The City of Chicago has just announced its intention to open five grades nine through 14 schools that will confer both the high school diploma and an associate degree in technology – creating a direct connection from high school to college to careers. Chicago Mayor Rahm Emanuel comments below about the important roles these Early College STEM Schools will play in the city’s economic development and jobs strategy.
How will these new grades 9-14 schools play into Chicago’s economic development and jobs strategy?
Mayor Emanuel: Chicago’s new STEM (science, technology, engineering and math) Schools (grades 9-14) will represent an important step toward strengthening both our education system and Chicago’s skilled workforce. There are 100,000 jobs in Chicago right now that are going unfilled because companies are not finding workers with the appropriate skills. In order to keep and attract businesses in Chicago, we need to provide top employers with the country’s best-trained workforce. STEM schools will help address this gap in skills between employers and applicants.
What are some of the ways you hope the IBM experience in NYC and the Playbook will help Chicago implement this new grades 9-14 education model?
Mayor Emanuel: We worked closely with IBM to develop the Roadmap for Career and Technical Education, which we’ll use together with the STEM Pathways to College and Careers School Guide – the IBM Playbook. One of the major benefits of the grades 9-14 schools model is that it can be repeated successfully for other industries and in any school district. The IBM Playbook will give Chicago a recipe that we can adapt to our unique needs as we connect our educational offerings to jobs.
How has Chicago coordinated the partnerships across secondary and post-secondary schools and with corporate sponsors to create these new schools?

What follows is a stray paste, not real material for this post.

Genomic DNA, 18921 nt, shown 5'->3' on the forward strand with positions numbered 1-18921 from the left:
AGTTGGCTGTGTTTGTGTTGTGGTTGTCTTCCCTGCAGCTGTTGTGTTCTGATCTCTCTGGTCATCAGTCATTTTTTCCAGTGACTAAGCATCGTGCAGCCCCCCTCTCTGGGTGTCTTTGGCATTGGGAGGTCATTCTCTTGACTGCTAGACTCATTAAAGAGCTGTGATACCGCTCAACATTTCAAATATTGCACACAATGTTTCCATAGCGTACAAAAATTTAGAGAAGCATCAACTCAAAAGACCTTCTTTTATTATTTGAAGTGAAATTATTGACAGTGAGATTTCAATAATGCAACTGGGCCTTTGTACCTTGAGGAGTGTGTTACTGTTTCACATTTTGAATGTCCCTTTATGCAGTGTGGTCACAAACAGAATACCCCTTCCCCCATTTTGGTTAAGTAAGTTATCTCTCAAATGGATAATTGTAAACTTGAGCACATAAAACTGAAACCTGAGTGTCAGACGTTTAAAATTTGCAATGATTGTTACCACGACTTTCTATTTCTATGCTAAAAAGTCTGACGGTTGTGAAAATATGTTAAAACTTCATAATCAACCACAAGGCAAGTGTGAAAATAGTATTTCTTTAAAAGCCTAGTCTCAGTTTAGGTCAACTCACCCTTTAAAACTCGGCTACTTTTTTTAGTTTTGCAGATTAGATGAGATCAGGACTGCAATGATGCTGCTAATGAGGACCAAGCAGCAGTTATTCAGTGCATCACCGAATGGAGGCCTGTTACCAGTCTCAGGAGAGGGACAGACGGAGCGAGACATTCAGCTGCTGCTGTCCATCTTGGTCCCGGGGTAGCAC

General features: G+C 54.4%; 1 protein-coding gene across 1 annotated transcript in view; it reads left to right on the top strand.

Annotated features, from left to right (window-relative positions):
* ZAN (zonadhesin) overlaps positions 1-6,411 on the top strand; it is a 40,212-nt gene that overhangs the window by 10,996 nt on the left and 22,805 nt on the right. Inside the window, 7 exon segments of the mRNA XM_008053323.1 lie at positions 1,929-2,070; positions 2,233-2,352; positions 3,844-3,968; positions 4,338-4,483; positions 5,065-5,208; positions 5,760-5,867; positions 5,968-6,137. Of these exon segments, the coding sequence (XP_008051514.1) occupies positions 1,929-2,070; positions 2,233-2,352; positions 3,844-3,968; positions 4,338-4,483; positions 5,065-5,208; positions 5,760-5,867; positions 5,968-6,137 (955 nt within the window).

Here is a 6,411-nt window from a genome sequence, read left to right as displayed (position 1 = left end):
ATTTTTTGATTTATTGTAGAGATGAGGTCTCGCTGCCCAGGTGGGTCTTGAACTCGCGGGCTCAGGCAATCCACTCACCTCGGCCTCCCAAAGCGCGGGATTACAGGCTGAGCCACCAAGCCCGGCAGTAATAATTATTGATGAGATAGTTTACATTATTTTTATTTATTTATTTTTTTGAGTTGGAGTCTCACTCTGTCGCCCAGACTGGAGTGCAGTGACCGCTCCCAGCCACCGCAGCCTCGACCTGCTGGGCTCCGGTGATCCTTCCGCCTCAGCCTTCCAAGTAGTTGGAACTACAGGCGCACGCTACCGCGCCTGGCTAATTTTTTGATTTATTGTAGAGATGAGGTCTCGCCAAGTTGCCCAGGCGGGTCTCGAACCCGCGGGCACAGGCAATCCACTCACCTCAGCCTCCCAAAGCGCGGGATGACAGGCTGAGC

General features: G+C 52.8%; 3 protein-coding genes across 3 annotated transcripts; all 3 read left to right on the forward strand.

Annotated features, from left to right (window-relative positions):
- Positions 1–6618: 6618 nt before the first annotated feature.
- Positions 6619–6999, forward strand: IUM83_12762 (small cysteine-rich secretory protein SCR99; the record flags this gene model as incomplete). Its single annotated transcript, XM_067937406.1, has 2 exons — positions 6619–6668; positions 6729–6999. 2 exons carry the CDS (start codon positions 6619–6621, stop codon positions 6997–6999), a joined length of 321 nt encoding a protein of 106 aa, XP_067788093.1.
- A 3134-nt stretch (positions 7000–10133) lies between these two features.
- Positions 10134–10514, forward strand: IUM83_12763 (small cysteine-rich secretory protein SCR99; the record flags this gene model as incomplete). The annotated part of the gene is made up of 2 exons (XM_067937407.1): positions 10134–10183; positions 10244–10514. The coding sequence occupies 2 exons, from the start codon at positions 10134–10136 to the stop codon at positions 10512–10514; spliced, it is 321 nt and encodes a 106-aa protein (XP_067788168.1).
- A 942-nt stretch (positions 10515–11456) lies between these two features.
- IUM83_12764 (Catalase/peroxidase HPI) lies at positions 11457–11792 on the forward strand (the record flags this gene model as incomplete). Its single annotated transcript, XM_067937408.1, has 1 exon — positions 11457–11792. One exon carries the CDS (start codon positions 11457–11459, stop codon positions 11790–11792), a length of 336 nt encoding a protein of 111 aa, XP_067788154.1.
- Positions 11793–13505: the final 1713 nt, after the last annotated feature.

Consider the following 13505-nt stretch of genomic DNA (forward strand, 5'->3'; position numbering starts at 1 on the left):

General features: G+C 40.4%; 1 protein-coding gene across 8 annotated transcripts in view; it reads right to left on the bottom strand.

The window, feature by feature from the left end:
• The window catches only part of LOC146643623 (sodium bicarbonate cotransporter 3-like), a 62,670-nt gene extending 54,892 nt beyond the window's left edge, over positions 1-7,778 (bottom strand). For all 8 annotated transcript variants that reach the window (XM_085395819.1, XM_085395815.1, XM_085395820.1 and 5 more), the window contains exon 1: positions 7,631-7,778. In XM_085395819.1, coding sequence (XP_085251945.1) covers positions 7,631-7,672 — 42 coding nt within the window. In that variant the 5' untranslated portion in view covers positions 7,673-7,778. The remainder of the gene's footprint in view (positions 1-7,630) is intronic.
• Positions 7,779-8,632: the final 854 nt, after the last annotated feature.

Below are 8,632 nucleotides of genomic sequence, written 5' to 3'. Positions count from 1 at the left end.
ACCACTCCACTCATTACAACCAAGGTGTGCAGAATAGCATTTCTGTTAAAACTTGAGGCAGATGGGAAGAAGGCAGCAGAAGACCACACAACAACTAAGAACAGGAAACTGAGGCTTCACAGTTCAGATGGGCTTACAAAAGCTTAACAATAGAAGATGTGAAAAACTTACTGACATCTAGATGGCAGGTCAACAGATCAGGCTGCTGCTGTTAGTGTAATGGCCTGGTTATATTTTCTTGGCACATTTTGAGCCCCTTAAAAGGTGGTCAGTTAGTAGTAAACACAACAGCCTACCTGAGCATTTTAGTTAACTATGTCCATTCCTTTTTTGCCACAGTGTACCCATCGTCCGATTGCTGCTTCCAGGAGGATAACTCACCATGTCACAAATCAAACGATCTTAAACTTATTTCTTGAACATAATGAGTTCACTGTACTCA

Mayor Emanuel: Public-private partnerships among educators, city leaders, parents, students and corporate sponsors are essential to creating these schools and making them work. Everybody has to contribute, and no single group can do it alone.
Chicago Public Schools, City Colleges of Chicago and IBM are working together on one of the first grades 9-14 schools. An IBM Smarter Cities Challenge team reviewed the Chicago labor market and found that the largest area for job growth over the next six years is in information technology. IBM will work with the school system and CCC to develop the curriculum for the IT-focused school, and will provide mentors for the school’s students and teachers. Graduates will then be first in line for jobs at IBM – a model that all of our corporate partners will follow.
Part of the grades 9-14 school model is to have an extended school day which you also just implemented across the school system. How do you see this helping train our students?
Mayor Emanuel: For far too long, our children have been shortchanged. With the full school day, our students will have the time to dedicate to core subjects like reading and math. Studies have shown that preparing students for 21st century jobs requires more time. Students need the additional learning time and personalized attention to master today’s curriculum – especially in STEM (Science, Technology, Engineering and Math) subjects. A key component of ensuring that students are prepared for college-level work is bolstering their STEM skills so they will not require remediation in these areas. Students requiring remediation in STEM subjects have a very high post-secondary failure rate.
Which industries, in addition to technology, are expected to provide the greatest opportunities to Chicago’s grades 9-14 graduates with STEM careers?
Mayor Emanuel: After an analysis of Chicago’s labor force, the IBM Smarter Cities Challenge team of experts determined that healthcare, hospitality, and manufacturing will provide the greatest opportunities to Chicago’s grades 9-14 graduates. We’re looking at IT jobs in these industries, and not just preparing students to work at an IT company like IBM. Our goal with these grades 9-14 schools is to attract and retain a diversity of top-paying jobs to Chicago by providing a well-trained workforce to employers.
The Honorable Rahm Emanuel was elected the 55th mayor of Chicago on February 22nd, 2011 and was sworn in on May 16th, 2011. A native of Chicago with three terms representing his North Side district in Congress, Rahm Emanuel is deeply rooted in the life of the city.